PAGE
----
Bamaoqiongzong volcano is a large shield volcano of unknown, but Quarternary age in NE Tibet. It covers an area of 300 sq km and contains a perfectly preserved edifice NE of the summit and a lava flow that overlies Quaternary lake deposits.

Bamus (Volcano)

Bamus volcano (also known as South Son, Ulawun being the father) is a symmetrical stratovolcano SW of Ulawun volcano, 16 km inland from Stettin Bay. The volcano is thickly covered by rainforest and fern thickets. The last confirmed activity of Bamus was around 1888, as villagers describe in local accounts. -> See whole entry

Banahaw (Volcano)

Banahaw volcano is a complex of 3 volcanoes 80 km SE of Manila, Philippines. The Banahaw volcanic complex includes Mt Banahaw (2158 m), San Cristobal (1470 m), and Banhao de Lucban (1870 m) volcanoes. Mild explosive eruptions might still occur at the Banahaw volcano complex, although none of the reports of historic activity can be verified by deposits or credited sources. -> See whole entry

Banda Api (Volcano)

Banda Api volcano forms a small isolated 3-km-wide island in the Banda Sea, Indonesia, 130 km south of Makulu Island. The volcano rises 4000 m from the sea floor and is the most recent and very active cone of a 7 km wide volcanic caldera mostly under water. It is one of the most active volcanoes in the region and is known for violent activity including tall ash emissions, lava fountaining, strombolian explosions and occasional lava flows, some of which which have reached the sea. Because of its (for Indonesia) unusually effusive behavior and frequent activity, Banda Api has also been given the nickname "Etna of the Banda Sea". -> See whole entry

Bandai (Volcano)

Bandai volcano (Bandai-san), one of Japan's most known active volcanoes, is an complex andesitic stratovolcano rising above the north shore of Lake Inawashiro. The volcano is located in the southern part of the NE Honshu volcanic arc. The last magma was erupted at Bandai about 25,000 years ago, but during the past 5000 years, 4 major phreatic explosions have occurred at the volcano. 2 of them occurred in historical time, in 806 and 1888. In 1888, the youngest edifice of Bandai, Ko-Bandai, collapsed in a catastrophic way after a large phreatic eruption, producing a debris avalanche that buried several villages and formed several large lakes. Seen from the south, Bandai presents a conical profile, but much of the north side of the volcano is missing as a result of the collapse of Ko-Bandai volcano during the 1888 eruption. -> See whole entry

Banua Wuhu (Volcano)

Banua Wuhu is a submarine volcano in the Sangihe Islands, Indonesia, 45 km south of Awu. The volcano rises more than 400 m from the sea floor and almost reaches the surface, forming a shallow shoal at 5 m depth. Banua Wuhu, during some of its eruptions, has created temporary islands, which were eroded subsequently by wave action. Adjacent Mahengetang island belongs to the same volcanic edifice. Separate vents are found to the northeast (Kahakitang) and north (Kalama) of Banua Wuhu. -> See whole entry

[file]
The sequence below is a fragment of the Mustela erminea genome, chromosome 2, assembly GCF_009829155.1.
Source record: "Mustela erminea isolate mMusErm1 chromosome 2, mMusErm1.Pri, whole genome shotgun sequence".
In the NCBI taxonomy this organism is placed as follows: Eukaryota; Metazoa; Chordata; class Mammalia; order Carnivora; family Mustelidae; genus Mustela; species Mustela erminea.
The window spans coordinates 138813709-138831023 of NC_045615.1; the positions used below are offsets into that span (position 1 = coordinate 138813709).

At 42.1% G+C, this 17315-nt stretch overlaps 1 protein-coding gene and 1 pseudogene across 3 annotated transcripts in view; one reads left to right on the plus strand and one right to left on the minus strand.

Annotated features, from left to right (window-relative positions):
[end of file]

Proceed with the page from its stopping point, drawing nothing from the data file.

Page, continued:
Baransky (Volcano)

Baransky volcano (Sashiusu-dake in Japanese) is a stratovolcano in the center of Iturup Island, southern Kuriles. Only one historical eruption occurred in 1951 and consisted of weak explosions in the summit crater. Strong fumarolic activity is in the summit and several flank craters. A geothermal field is found on the SW flank and contains hot springs and geysers. During a geothermal exploration in 1992 in this field, a small hydrothermal explosion took place inside an exploratory well and the exploration was abandoned. -> See whole entry

Bárcena (Volcano)

Barcena volcano forms the southern part and most significant feature of Isla San Benedicto, the 3rd largest and north-easternmost of the 4 Islas Revillagigedo islands about 350 km south of Cabo San Lucas, Baja California. The volcano formed by eruptions during 1952-53 and consists in a 700 m wide and 330 m high tuff cone with a circular crater and a spectacular lava delta on the east side formed by a trachytic lava flow that breached the crater and entered the sea. The eruption was the first historic eruption witnessed in the eastern Pacific Ocean. -> See whole entry

Bárdarbunga (Volcano)

Bardarbunga (Bárðarbunga) is a large central volcano lying underneath Iceland's 500-m thick Vatnajokull glacier in the center of the country. It is located at the junction between the eastern and northern volcanic rift zones in the area where the present-day center of the mantle hot spot beneath Iceland is thought to be. Bardarbunga has had about 300-400 eruptions during the past 10,000 years which includes only 23 eruptions historic times (approx the past 1000 years), i.e. it seems to erupt currently at rates of approx. twice per century, the last one having occurred in 1910. A massive explosive-effusive eruption (VEI 6) in 1477 resulted in a large ash and pumice fall-out deposit. Approx 8600 years ago, Bardarbunga produced the largest known lava flow during the past 10,000 years on earth (more than 21 cubic kilometers of volume). The lava was erupted from the Veidivötn fissure system and traveled more than 100 km to the south coast. -> See whole entry

Barren Island (Volcano)

Baru (Volcano)